Two years I go wrote a review of Mamoru Oshii's sci-fi flick, Avalon.
[Warning: this review contains lots of spoilers, but please, don't let that stop you.]
Back in 2001, Japanese anime director Mamoru Oshii went to Poland to direct his first live action movie, Avalon. Oshii, who is primarily known for his work in anime, is the director of the acclaimed 90's science fiction classic, Ghost in the Shell (1995) and the sequel, Ghost in the Shell II: Innocence (2004).
Now, before I get too deep into this review, I just want to make it clear that from a production perspective Avalon is a borderline B movie. The film was created on a limited budget and lacks the polished look and crisp dialogue of most mainstream films, particularly those that come out of Hollywood. The look and feel of Avalon is similar to a made-for-TV movie, although many of the special effects are of a superior quality. Also, the movie was a Japanese-Polish collaboration, which, given its Orwellian setting, gives it a unique authenticity.
That being said, like Ghost in the Shell, Avalon offers considerable food for thought.
Avalon is set in the near future, a world in which fully immersive virtual reality gaming is all the rage. Many players are able to earn a living through gaming, particularly in an ultra-violent war game called 'Avalon'. The game, however, is highly addictive and dangerous, causing some less skilled players to suffer from severe and permanent brain damage. Those who meet this fate are referred to as the 'unreturned.' Because of the risks, the game is outlawed by the state and made illegal.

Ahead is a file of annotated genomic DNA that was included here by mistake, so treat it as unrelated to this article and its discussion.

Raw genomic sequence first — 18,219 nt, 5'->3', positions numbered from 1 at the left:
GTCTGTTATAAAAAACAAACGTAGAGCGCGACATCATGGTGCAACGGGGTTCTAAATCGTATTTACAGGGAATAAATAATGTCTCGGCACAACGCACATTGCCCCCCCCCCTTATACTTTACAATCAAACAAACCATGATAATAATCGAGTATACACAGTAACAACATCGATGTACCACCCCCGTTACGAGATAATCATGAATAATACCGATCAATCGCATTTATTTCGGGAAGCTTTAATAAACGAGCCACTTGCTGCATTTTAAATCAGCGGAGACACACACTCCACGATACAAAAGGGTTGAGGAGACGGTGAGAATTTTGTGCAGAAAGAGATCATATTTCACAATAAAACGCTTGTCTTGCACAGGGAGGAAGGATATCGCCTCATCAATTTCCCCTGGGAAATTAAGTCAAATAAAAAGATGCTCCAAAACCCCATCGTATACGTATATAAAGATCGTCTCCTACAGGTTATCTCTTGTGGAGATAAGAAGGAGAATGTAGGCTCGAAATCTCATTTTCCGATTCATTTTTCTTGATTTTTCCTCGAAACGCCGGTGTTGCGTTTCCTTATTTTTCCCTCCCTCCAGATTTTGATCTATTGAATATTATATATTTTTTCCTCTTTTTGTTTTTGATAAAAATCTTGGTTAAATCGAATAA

The main character, Ash, lives a boring, lonely and mundane life in the real world. Her life in the simulation, by contrast, is filled with action, danger, and fulfillment. Where her real life is repetitive, pointless and safe, her virtual life is dynamic, challenging and frightening. Avalon is a world in which people come to value their virtual lives over their real ones. The game-master himself is looked upon in near reverential terms and is unmistakably made to resemble a priest.
In the game itself, Ash is an elite player driven to complete level after level. Her motivation for doing so is not entirely clear, even to her, save for the hope that something greater awaits her in the 'next level.' Eventually, after the introduction of a rival player and the discovery of certain clues, Ash succeeds at finding an elusive hidden level.
As Ash transitions to the mysterious level, the sepia tones that dominated the film's appearance are washed away to reveal a full colour panorama. The sensation is much like in The Wizard of Oz when Dorothy opens the door in her black and white world and enters a new world filled with dazzling colour. Where Dorothy enters a world of fantasy and whimsy, Ash finds herself undergoing an existential paradigm shift.
Ash's previous reality, one that was draped in drab monotone, is immediately understood to represent a partially realized existence. The overwhelming sepia and lack of colour come to symbolize limitations to human and social capacity – limits of perception, cognition and sensation. Alternately, the new world, with all its visual richness and dynamism, opens up an entirely new set of possibilities for Ash.